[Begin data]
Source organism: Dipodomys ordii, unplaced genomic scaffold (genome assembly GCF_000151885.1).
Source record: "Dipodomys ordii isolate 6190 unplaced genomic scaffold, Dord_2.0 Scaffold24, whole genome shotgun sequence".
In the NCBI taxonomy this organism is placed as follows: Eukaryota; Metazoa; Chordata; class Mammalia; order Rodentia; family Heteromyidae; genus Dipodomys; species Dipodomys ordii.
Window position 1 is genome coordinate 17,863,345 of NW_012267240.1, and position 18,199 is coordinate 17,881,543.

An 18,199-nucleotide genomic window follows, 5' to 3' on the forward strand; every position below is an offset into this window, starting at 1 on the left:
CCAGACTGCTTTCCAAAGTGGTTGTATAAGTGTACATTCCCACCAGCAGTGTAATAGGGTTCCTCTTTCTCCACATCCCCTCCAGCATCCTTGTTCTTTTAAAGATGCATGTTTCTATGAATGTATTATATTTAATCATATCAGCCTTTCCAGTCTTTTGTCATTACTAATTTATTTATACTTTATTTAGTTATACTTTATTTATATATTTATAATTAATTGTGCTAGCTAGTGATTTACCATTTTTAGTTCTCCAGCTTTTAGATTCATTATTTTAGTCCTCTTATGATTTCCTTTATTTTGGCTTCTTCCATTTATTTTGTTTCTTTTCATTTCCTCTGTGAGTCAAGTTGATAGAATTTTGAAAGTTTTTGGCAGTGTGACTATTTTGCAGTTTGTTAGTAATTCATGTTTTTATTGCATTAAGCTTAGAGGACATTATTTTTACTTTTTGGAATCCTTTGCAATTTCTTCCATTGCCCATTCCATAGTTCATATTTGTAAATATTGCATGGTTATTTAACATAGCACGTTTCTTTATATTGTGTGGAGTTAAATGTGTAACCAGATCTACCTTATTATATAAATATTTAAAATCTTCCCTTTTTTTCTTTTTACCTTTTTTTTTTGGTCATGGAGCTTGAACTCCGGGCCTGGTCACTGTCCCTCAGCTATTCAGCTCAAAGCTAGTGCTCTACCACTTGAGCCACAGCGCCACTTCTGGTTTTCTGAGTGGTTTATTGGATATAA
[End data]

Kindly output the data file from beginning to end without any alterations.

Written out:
Source organism: Dipodomys ordii, unplaced genomic scaffold (genome assembly GCF_000151885.1).
Source record: "Dipodomys ordii isolate 6190 unplaced genomic scaffold, Dord_2.0 Scaffold24, whole genome shotgun sequence".
In the NCBI taxonomy this organism is placed as follows: Eukaryota; Metazoa; Chordata; class Mammalia; order Rodentia; family Heteromyidae; genus Dipodomys; species Dipodomys ordii.
Window position 1 is genome coordinate 17,863,345 of NW_012267240.1, and position 18,199 is coordinate 17,881,543.

An 18,199-nucleotide genomic window follows, 5' to 3' on the forward strand; every position below is an offset into this window, starting at 1 on the left:
CCAGACTGCTTTCCAAAGTGGTTGTATAAGTGTACATTCCCACCAGCAGTGTAATAGGGTTCCTCTTTCTCCACATCCCCTCCAGCATCCTTGTTCTTTTAAAGATGCATGTTTCTATGAATGTATTATATTTAATCATATCAGCCTTTCCAGTCTTTTGTCATTACTAATTTATTTATACTTTATTTAGTTATACTTTATTTATATATTTATAATTAATTGTGCTAGCTAGTGATTTACCATTTTTAGTTCTCCAGCTTTTAGATTCATTATTTTAGTCCTCTTATGATTTCCTTTATTTTGGCTTCTTCCATTTATTTTGTTTCTTTTCATTTCCTCTGTGAGTCAAGTTGATAGAATTTTGAAAGTTTTTGGCAGTGTGACTATTTTGCAGTTTGTTAGTAATTCATGTTTTTATTGCATTAAGCTTAGAGGACATTATTTTTACTTTTTGGAATCCTTTGCAATTTCTTCCATTGCCCATTCCATAGTTCATATTTGTAAATATTGCATGGTTATTTAACATAGCACGTTTCTTTATATTGTGTGGAGTTAAATGTGTAACCAGATCTACCTTATTATATAAATATTTAAAATCTTCCCTTTTTTTCTTTTTACCTTTTTTTTTTGGTCATGGAGCTTGAACTCCGGGCCTGGTCACTGTCCCTCAGCTATTCAGCTCAAAGCTAGTGCTCTACCACTTGAGCCACAGCGCCACTTCTGGTTTTCTGAGTGGTTTATTGGATATAA